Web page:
Winter driving tips: how to drive in snow, ice and other bad weather
1 November 2018
30 March 2020
5 minute read
Winter weather can make even the simplest journeys difficult and even unsafe. Read on for our tips for driving in snow and other bad weather conditions.
Snow, ice, gales, flooding, frost and fog – the winter months often present motorists with some of the most challenging driving conditions of the year.
If you've no option but to take to the roads when the elements are against you, we have some essential driving tips to help keep you safe. But first, you might want to give your car a winter health check.
Snow, ice and frost
Make sure you have good all-round visibility before setting off. Make sure your windows are completely clean and clear but don’t pour boiling water over the glass to thaw the ice as this can cause it to crack. Instead, use de-icer and a proper ice scraper as CDs and credit cards could scratch the glass and will also take longer.
Don’t leave your car switched on and unattended while the windscreen is defrosting as it'll increase the risk of your vehicle being stolen (and your claim will be rejected if this happens).
You should also take the time to clear snow off the roof of your car – it can slip down onto your windscreen or rear window or blow off into the path of other traffic.
It's important to drive cautiously and at the correct speed – not too fast because you risk losing control, but not so slow that you risk losing momentum when it’s needed.
Always brake gently to avoid locking the wheels and losing control.
If you drive a manual car, start gently and avoid high revs. Stay in a higher gear to avoid skidding and maximise control – start off in second if it’s really slippery. This isn’t so easy in an automatic car, but some come with L, 2 or +/- controls which allow drivers to change up into higher or lower gears if needed.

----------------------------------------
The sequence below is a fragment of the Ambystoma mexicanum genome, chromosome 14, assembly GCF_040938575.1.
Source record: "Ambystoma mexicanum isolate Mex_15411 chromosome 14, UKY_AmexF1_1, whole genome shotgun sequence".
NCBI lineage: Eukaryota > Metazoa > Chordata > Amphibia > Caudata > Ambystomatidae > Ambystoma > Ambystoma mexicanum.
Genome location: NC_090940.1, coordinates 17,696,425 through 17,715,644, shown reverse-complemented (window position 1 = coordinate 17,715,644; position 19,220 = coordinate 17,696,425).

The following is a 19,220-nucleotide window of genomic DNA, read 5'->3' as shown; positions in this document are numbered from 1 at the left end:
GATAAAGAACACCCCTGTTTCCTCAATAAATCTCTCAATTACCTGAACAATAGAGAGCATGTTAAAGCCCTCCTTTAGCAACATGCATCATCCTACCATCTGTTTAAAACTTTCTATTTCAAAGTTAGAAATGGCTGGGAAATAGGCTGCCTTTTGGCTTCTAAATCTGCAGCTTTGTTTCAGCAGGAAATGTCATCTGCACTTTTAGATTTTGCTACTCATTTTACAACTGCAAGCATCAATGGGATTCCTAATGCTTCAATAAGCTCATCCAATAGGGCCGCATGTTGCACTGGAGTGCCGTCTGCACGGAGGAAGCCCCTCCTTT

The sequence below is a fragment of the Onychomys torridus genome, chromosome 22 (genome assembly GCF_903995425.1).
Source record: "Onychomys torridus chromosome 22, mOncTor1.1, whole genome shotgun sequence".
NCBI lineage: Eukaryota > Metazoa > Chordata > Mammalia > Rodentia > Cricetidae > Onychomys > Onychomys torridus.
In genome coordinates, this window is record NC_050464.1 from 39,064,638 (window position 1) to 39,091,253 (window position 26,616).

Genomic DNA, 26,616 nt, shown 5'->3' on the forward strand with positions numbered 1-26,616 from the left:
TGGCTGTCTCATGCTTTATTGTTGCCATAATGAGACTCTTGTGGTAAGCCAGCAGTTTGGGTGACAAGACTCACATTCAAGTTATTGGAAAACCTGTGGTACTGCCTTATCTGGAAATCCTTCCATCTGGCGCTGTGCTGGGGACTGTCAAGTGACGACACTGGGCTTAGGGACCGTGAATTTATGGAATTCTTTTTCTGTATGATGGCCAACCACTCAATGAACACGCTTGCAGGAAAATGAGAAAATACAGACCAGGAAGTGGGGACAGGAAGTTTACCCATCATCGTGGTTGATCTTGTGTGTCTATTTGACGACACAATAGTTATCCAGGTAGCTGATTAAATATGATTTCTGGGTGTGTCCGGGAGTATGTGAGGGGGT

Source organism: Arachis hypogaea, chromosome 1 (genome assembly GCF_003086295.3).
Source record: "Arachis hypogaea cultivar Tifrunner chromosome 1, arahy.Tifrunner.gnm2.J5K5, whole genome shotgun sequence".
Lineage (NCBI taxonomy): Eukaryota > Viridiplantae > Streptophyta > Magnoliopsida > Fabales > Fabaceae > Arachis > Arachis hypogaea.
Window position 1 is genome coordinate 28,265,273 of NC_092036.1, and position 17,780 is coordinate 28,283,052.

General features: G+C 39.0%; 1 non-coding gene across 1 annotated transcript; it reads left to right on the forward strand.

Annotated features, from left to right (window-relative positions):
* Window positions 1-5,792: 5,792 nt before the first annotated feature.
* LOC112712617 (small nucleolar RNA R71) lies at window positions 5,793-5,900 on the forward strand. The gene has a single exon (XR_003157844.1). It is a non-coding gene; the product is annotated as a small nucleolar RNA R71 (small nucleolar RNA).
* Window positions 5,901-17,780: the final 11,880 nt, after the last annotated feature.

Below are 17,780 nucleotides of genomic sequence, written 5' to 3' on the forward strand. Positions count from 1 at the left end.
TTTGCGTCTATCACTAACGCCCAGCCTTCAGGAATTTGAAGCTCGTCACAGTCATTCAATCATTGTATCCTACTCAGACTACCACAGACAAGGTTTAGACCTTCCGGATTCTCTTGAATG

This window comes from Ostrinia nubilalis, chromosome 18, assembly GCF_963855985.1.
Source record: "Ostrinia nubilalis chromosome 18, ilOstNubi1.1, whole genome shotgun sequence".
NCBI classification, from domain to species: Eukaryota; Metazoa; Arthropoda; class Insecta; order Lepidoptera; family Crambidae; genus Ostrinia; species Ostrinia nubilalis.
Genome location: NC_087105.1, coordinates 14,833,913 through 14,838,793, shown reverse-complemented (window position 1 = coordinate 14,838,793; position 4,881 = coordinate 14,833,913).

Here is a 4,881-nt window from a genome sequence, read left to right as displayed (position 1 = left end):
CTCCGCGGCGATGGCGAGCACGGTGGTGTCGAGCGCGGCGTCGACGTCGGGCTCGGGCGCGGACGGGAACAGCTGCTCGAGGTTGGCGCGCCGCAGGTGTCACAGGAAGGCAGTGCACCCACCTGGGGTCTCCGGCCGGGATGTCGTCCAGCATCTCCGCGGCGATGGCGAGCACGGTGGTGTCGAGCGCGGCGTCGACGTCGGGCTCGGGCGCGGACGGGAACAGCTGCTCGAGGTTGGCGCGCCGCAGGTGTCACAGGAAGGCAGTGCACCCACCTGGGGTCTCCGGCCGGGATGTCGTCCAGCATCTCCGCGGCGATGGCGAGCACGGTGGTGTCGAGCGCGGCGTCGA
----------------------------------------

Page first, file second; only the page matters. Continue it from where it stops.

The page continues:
If your car starts to slide sideways, take your foot off the pedals and steer into the skid. Only use the brake if you cannot steer out of trouble.
Bends are particularly challenging in icy conditions. Slow down early so that by the time you turn the steering wheel you’ve already lost enough speed.
On a downhill slope keep your speed low before you start the descent and don’t let it build up – it’s much easier to keep it low than to try and slow down once things get slippery.
Double or treble your normal stopping distance from the vehicle in front so you’re not relying on your brakes to be able to stop.
Think ahead as you drive and slow down early, especially if it means you won’t have to stop altogether. It’s easier to keep moving rather than come to a complete standstill in order to keep momentum.
Try to stick to bigger, busier roads. They are more likely to have been treated with salt and grit and the extra traffic is likely to have churned up the snow. Minor roads are less likely to be cleared or treated.
If get stuck in snow, do not spin the wheels or rev the engine – all this will do is dig your car further in. Instead, put your car into as high a gear as possible and slowly manoeuvre the vehicle forwards and backwards to gently creep out.
Keep your windscreen and windows as clean as possible. The dirtier your windows, the more likely they are to cloud up quickly. Don't forget your rear-view mirror and door mirrors either.
Always use dipped headlights in misty conditions. Full beam will only obscure your visibility when it's foggy and dazzle oncoming drivers. Only use your fog lights if visibility is less than 100 metres, but don’t forget to turn them off when visibility improves.
Top up your screenwash before setting off. Fog can leave a fine spray on your windscreen and you’ll need to keep it clean and clear. However, if you're driving in freezing fog, don’t use your windscreen washer unless you have non-freezing washer fluid – the screen will be covered in ice if not.
Pedestrians and cyclists will be more difficult to see. Keep your speed down to give yourself enough time to spot them, especially in built-up areas.